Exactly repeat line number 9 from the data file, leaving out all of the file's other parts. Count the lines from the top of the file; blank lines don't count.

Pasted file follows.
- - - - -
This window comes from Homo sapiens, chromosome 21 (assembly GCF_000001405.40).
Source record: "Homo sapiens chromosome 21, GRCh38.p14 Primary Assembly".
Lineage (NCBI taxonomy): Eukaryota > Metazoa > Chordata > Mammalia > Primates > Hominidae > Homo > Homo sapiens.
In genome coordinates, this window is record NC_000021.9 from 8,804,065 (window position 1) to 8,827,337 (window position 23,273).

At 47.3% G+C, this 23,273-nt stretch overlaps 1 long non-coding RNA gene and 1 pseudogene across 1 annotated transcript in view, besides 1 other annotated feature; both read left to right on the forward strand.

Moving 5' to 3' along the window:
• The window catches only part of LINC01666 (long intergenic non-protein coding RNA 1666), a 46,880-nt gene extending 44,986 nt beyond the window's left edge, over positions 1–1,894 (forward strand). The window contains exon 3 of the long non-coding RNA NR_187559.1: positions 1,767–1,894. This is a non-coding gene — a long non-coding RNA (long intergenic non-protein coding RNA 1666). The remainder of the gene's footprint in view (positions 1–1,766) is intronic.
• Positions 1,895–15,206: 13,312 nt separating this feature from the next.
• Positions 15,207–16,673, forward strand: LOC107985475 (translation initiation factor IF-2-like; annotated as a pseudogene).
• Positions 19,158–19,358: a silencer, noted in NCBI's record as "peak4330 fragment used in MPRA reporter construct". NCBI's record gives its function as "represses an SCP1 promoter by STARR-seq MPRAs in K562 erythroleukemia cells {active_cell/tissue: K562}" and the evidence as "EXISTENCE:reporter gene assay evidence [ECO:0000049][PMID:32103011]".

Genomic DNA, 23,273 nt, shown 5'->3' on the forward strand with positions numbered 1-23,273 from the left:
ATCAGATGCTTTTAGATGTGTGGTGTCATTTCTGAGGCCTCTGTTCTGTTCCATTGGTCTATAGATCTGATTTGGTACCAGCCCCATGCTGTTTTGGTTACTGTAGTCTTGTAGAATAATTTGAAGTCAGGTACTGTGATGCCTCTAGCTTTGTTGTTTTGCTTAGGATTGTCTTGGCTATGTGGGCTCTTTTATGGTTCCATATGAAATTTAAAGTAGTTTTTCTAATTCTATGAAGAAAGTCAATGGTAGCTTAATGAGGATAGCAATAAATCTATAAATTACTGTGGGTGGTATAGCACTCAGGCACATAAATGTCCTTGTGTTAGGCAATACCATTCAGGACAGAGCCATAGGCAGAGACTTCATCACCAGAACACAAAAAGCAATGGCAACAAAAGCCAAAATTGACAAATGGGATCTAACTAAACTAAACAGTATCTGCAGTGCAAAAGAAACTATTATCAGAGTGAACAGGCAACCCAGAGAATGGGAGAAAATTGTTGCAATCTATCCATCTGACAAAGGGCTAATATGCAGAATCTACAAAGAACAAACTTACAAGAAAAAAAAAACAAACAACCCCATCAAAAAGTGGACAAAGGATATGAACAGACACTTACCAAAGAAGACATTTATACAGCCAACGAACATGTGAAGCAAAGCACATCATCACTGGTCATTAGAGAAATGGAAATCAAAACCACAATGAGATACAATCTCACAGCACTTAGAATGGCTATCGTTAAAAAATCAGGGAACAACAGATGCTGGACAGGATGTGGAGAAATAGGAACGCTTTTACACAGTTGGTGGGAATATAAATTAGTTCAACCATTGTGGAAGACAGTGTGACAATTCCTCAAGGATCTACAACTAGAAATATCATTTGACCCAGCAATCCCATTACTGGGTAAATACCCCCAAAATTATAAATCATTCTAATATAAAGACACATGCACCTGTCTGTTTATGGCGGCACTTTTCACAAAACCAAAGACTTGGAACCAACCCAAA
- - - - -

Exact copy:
• Positions 15,207–16,673, forward strand: LOC107985475 (translation initiation factor IF-2-like; annotated as a pseudogene).